There the publication was a paper of a private individual; and under pretence of the sanction of the House of Commons an individual published: but this is a proceeding by one branch of the legislature, and therefore we cannot inquire into it. I do not say that cases may not be put in which we would not inquire whether or not the House of Commons were justified in any particular measure; if, for instance, they were to send their serjeant at arms to arrest a counsel here who was arguing a case between two individuals, or to grant an injunction to stay the proceedings here in a common action, undoubtedly we should pay no attention to it. But the report in question, being adopted by the House at large, is a proceeding of those who, by the constitution, are the guardians of the liberties of the subject; and we cannot say that any part of that proceeding is a libel.

One of the other judges, Lawrence, made the perfectly reasonable, but in the context extraordinary argument (given that they were talking about the unauthorised publication of the proceedings of a secret committee) that the publication by Wright should be welcomed on the grounds of public utility:

Though the publication of such proceedings may be to the disadvantage of the particular individual concerned, yet it is of vast importance to the public that the proceedings of Courts of Justice should be universally known. The general advantage to the country in having these proceedings made public, more than counterbalances the inconveniences to the private persons whose conduct may be the subject of such proceedings. The same reasons also apply to the proceedings in parliament: it is of advantage to the public, and even to the legislative bodies, that true accounts of their proceedings should be generally circulated; and they would be deprived of that advantage if no person could publish their proceedings without being punished as a libeller.

From one perspective, it is not particularly surprising that Kenyon decided that Abingdon was not entitled to parliamentary privilege for the publication of his speech, but that Wright should benefit from privilege for reprinting the committee’s report, since these were very different cases. There was, it might reasonably be argued, no malice involved in what Wright had done, whereas there was plenty in Abingdon’s. But Kenyon’s judgment was much more straightforwardly on the basis that Wright had reprinted, without alteration or comment, something that the House of Commons had itself decided to publish, and that it was therefore covered by the original privilege. This, too, seems a reasonable point of view, but given the rather unforgiving other precedents, particularly R. v. Williams, it seems surprising. It is possible that the judgment was at least partly influenced by the attitudes of a conservative bunch of judges to a radical litigant. But it, and the remarks of Lawrence,  may have given too much confidence to the House of Commons when it came to adopt the practise of routine publication of its reports in 1835.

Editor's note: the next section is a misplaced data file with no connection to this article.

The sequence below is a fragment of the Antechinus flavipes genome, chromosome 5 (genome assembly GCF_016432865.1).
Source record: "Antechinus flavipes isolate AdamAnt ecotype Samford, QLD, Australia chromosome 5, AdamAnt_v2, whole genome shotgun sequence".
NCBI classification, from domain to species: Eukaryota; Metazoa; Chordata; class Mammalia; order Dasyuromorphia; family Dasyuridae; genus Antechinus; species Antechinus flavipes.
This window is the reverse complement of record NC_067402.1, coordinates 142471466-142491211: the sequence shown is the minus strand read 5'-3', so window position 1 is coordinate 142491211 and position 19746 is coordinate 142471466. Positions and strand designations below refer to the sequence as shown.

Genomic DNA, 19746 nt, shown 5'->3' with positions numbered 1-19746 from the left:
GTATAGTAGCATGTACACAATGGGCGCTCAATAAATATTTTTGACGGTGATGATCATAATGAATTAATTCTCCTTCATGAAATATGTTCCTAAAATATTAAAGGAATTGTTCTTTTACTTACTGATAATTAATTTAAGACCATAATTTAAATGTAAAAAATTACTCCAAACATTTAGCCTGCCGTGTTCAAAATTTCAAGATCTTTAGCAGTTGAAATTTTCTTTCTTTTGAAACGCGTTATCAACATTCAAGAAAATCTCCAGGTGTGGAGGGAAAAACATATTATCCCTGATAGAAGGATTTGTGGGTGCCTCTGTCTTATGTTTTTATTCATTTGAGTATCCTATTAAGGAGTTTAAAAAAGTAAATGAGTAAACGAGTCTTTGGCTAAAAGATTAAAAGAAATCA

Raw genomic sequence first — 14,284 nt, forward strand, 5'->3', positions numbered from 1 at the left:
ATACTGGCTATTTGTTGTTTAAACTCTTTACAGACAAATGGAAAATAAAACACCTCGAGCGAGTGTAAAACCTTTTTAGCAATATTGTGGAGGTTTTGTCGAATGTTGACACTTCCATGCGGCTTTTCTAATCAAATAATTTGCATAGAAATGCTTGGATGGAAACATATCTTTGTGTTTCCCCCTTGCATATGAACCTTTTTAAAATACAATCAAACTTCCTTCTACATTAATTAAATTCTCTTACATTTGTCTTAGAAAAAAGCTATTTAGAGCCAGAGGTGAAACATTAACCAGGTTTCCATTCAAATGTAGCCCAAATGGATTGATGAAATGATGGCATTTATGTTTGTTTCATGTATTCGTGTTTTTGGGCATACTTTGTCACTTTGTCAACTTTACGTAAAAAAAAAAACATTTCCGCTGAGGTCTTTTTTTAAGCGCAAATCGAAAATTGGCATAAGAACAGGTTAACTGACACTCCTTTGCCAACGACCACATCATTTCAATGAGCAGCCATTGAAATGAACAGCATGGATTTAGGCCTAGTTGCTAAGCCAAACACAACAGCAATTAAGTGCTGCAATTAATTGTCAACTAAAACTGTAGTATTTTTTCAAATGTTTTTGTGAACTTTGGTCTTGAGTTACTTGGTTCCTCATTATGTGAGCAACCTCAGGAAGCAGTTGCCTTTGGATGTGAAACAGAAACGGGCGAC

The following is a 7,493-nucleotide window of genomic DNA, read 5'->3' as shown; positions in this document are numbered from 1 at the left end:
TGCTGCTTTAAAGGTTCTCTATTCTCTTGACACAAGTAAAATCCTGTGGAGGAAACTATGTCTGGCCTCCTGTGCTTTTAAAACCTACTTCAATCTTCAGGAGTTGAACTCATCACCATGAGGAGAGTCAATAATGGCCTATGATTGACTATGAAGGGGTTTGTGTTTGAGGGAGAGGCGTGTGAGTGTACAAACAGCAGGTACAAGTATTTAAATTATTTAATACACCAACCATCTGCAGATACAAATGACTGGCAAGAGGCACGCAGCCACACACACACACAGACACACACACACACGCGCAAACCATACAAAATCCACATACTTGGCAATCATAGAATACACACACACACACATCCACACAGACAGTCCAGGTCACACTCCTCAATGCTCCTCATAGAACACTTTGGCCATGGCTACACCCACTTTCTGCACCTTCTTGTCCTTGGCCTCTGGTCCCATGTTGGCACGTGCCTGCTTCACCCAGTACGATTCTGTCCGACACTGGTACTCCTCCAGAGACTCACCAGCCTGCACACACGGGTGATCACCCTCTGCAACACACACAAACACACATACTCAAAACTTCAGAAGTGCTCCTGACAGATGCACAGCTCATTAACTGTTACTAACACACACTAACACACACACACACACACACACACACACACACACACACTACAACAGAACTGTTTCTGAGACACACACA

R. v. Creevey, 1813

Another case should have given them pause. Thomas Creevey is now known for a gossipy correspondence which placed him at the centre of Whig politics and society in the first thirty or so years of the nineteenth century. He was a man of rather disreputable background (his father was the captain of a slave ship; his mother was of ‘obscure origin’) who managed to insinuate himself into society through native wit and a certain amount of chicanery.

Creevey made a number allegations in the Commons in 1812 about the activities of Robert Kirkpatrick, an inspector of taxes in Liverpool, who was supposed to be a protégé of the prime minister (Spencer Perceval). The speech was reported in the newspapers, though in general terms. Creevy sent a corrected version to The Liverpool Mercury, which named Fitzpatrick (it was published in the paper on 3 April 1812, in its ‘parliamentary compendium’). Fitzpatrick not surprisingly mounted a prosecution for libel, which was heard at the assizes in Lancaster in March 1813. At the Lancaster trial, Creevey argued that it was not a libel, for there had been no malice involved in sending his text to the newspaper to correct an inaccuracy, and secondly, that ‘as privilege of speech in parliament was allowed to every member of parliament, in like manner also he was privileged in publishing a correct account of his speech in parliament’. The judge dismissed these arguments, the latter on the basis of R. v. Abingdon, and a jury found him guilty of libel. Creevey appealed, and the case was heard in the King’s Bench before Lord Chief Justice Ellenborough and three other justices in May. Creevey’s counsel was the brilliant but prickly and unpopular advocate and radical Whig politician (though temporarily out of the House) Henry Brougham and numerous Whig Members of both Houses stood by him at the appeal.